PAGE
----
On April 24, 1895, John William Keefe married Statia Sherman Maher, daughter of Thomas Sherman and Ellen Frances Maher, of Brookline, Massachusetts. They became the parents of Alice Sherman, Helen Constance, Gertrude Sherman, and Mary Ruth Keefe. He obtained his degree of Doctor of Medicine at the University Medical College, New York University, in 1884, and in 1909, Manhattan College conferred upon him the degree of Doctor of Laws in recognition of his contributions to medical literature. After graduation, Dr. Keefe served as an intern at Bellevue Hospital, New York, on the surgical service, an experience that largely determined his career. He worked there under such surgeons as Dr. Lewis A. Stimson. Dr. Stephen Smith, Dr. Charles McBurney, and Dr. William S. Halstead. In scientific research, he enjoyed close associations with famous heads of departments at John Hopkins Hospital: Dr. Halstead, Dr. Kelley, and Dr. Ousler, later Sir William Ousler.
Dr. Keefe was very active in the foundation of St. Joseph’s Hospital in Providence, and for thirty-five years, he worked for the Rhode Island Hospital. He was a consulting surgeon at the following hospitals: Rhode Island, St. Joseph’s, Providence Lying-In, Providence City, at Providence; Westerly; Woonsocket; South County at Wakefield; Memorial at Pawtucket. He was a retired major in the Medical Reserve Corps and served in the United States Army Medical Department during the Great War. He was president of the Rhode Island Medical Society (1913-1917), president of the American Association of Obstetricians, Gynecologists and Abdominal Surgeons (1916-17), and president of the New England Surgical Society (1924-25). He was the first president of the Catholic Club of Providence and was a Knight of Columbus, fourth degree. He was a member of the Public Welfare Commission and Commission of State Charities and Correction for several years. He was a director of the Union Trust of Providence.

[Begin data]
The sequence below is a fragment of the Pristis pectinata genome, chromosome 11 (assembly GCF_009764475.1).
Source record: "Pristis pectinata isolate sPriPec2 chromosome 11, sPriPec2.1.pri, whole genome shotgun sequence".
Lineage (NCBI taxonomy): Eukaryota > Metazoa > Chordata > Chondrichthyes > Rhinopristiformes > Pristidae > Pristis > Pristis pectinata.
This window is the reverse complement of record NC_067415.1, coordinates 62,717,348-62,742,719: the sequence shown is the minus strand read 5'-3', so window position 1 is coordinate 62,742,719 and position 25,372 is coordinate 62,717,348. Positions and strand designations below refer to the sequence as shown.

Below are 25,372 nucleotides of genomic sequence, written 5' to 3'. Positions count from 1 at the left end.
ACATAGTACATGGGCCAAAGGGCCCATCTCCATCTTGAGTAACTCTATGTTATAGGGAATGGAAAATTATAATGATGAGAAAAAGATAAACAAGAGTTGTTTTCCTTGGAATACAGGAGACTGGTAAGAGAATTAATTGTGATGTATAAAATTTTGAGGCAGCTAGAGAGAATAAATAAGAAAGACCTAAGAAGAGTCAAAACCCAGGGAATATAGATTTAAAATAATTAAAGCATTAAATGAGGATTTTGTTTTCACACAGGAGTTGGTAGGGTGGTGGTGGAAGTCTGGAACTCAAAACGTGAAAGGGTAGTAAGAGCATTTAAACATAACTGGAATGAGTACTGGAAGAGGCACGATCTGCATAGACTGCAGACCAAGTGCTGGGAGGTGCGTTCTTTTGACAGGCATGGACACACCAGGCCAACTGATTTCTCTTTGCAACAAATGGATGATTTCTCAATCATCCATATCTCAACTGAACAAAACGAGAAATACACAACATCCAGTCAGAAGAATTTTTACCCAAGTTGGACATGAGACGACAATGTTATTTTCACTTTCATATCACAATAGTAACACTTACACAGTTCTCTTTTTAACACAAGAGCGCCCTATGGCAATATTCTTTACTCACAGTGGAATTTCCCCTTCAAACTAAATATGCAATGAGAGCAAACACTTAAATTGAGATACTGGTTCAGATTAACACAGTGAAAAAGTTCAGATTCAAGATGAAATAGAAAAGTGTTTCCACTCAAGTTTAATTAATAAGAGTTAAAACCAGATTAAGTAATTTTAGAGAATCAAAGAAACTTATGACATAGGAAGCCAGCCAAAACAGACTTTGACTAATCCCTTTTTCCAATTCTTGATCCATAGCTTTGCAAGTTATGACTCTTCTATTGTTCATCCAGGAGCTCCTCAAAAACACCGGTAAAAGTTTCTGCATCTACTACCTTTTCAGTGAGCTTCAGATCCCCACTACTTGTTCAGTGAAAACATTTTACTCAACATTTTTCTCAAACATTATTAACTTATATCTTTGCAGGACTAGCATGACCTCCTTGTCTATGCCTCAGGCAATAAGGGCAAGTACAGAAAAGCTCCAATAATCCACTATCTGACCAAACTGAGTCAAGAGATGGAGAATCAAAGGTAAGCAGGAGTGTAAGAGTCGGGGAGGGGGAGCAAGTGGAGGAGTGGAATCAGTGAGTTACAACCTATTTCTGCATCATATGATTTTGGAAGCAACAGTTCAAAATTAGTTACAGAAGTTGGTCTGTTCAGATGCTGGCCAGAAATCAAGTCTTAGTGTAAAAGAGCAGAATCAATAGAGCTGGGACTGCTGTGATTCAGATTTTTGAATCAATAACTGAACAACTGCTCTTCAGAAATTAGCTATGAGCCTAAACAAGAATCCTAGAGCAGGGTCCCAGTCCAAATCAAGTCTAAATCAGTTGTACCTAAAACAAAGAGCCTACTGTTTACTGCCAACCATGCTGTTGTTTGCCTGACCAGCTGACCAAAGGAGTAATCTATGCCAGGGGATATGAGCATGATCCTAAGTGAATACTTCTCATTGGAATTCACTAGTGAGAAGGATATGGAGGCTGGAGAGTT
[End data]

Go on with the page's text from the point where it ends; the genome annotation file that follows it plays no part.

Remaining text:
His interest in surgical matters made him a constant contributor to various journals and societies. He was a member of the following organizations and clubs: American Medical Association; Fellow and one of the founders of both the American College of Surgeons and the New England Surgical Society; Fellow of the American Association of Obstetricians, Gynecologists and Abdominal Surgeons; Rhode Island Medical Society; Providence Medical Association; Bellevue Hospital Alumni Association; Friday Night Medical Club; American Legion; Hope Club; Catholic Club; and Rhode Island Country Club.
“The good physician treats the disease; the great physician treats the person who has the disease,” Dr. William Ousler once said. No physician lived up to those words better than Dr. Keefe. He always stood for that which was the highest and best in his profession and will never be forgotten by the poor he faithfully served.
Dr. John W. Keefe died on February 3, 1935, at the age of 72. He was inducted into The Rhode Island Heritage Hall of Fame in 2009.
For additional reading:
The Irish in Rhode Island: A Historical Appreciation, by Dr. Patrick T. Conley. RI Publications Society, 1986.